Josh Rittberg

Staff Writer

This theater season at Millersville promises theatrical productions that are sure to entertain and astound. According to professor and director Tony Elliot, “All three of the plays on campus this season are written by women.” In this decade, it is a major stepping stone for the Millersville theatre scene.  This season also offers a wide variety of performances, from a thrilling murder mystery to a dark comedy. This theatre season truly offers something for everybody.


“And Then There Were None”, which is showing at Claire Performance Hall from November 9-12, is inspired by a book of the same name by Agatha Christie. The play centers around a group of people who are trapped in a large mysterious mansion. One by one the inhabitants get killed off, and the audience is left to guess who the murderer is. According to Professor Elliot, “Millersville has not done a murder mystery in my fifteen years here.” He says that as a director, “You always have to make sure the audience is along with you.” This play, while definitely full of murders, is full of intriguing dialogue as well.

As a director, Elliot must keep the audience interested during the dialogue scenes so they are fully invested in the story when the excitement of the murders comes later in the play. This play is being presented in Claire Performing Arts Center, and audiences should expect a lavishly detailed set that will bring them right into the mysterious world of Agatha Christie. This play promises to be a thrilling night of theatre that will have audiences at the edge of their seats.  


The next play of the season is “Radium Girls” by DW Gregory and tells the true story of three girls who paint radium dials in a factory. These girls become sick from an overexposure of radium. “Radium Girls” is going to be guest directed by Joanna Underhill, who is greatly involved with the Lancaster Theatre Scene and even works at the Writing Center at F&M University.

The play explores the girls legal battle with the major corporate radium company. This cinematic piece of theatre takes place in many locations and times that range from 1918 to 1928. Although this is a fast paced play, at the heart of it is a human story about suffering and lack of sympathy. It is also an underdog story between the big corporate company and the innocent girls. This play also concerns women’s rights’ issues that are still prevalent today.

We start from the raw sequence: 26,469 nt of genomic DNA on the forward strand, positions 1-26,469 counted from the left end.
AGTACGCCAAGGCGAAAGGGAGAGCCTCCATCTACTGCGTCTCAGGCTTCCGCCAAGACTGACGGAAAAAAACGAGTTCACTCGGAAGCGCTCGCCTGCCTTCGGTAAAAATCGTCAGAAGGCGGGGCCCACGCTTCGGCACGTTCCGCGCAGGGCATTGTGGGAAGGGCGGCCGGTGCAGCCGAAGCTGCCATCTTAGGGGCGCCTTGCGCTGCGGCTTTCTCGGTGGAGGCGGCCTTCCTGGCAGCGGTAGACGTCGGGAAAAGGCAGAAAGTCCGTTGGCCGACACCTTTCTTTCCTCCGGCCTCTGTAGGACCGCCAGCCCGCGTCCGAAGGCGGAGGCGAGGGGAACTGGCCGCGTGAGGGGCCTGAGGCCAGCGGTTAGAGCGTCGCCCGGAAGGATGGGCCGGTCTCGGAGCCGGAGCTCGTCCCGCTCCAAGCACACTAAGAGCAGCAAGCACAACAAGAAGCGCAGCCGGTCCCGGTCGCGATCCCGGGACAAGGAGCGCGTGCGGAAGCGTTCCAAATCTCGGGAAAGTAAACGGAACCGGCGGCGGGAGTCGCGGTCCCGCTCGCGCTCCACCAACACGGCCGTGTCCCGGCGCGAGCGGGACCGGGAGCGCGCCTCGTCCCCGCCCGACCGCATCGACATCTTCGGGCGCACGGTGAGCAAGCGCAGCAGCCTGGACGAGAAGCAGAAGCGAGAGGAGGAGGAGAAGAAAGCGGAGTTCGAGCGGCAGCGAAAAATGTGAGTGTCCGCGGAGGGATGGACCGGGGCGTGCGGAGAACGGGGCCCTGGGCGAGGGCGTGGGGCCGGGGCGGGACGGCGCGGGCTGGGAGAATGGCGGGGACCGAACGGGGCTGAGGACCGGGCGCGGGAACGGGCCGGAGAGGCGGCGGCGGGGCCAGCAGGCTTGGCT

The last production of this year is a dark comedy called “Sin” by Wendy Macleod. The main character in this play, Avery, is extremely self-absorbed, and views herself as better than everyone else. The other characters in Avery’s life each represents the seven deadly sins, which include lust, greed, and envy. This play will be directed by Tony Elliot. While it may seem intense in scope, the whole idea of the play is to bring the main character of Avery down to earth. This play is a very dark and funny comedy and brings a strong ending to the theatre season.


Along with the three main campus productions, Citamard this semester is putting on a show called “Durang/Durang”, which is a humorous evening of short plays that are all written by the celebrated playwright Christopher Durang. This production is directed by Citamard’s own Lisa Shaffer, and will be in Rafters Theatre on Friday, October 20 at 8p.m., and on the 21 at 2p.m.


This semester, the All Campus Musical Organization, or ACMO, is putting on a musical showcase called “Loud and Proud.” This showcase, which is being held on Friday, October 27 at 8p.m. and October 28 at 2p.m. and 8p.m. in Rafters Theatre, is a joyful evening of music and acceptance. This spring, ACMO is putting on a production of the Cole Porter classic Anything Goes. This iconic musical comedy which is set on the ship SS American is sure to be an evening of toe-tapping numbers and great fun.


This theatre season at Millersville promises to be a wonderful year, not just for local students, but also for the general theatre community. Every year, Millersville Theatre tries to find how they can make themselves even better, and this year could easily end up being the brightest season of theatre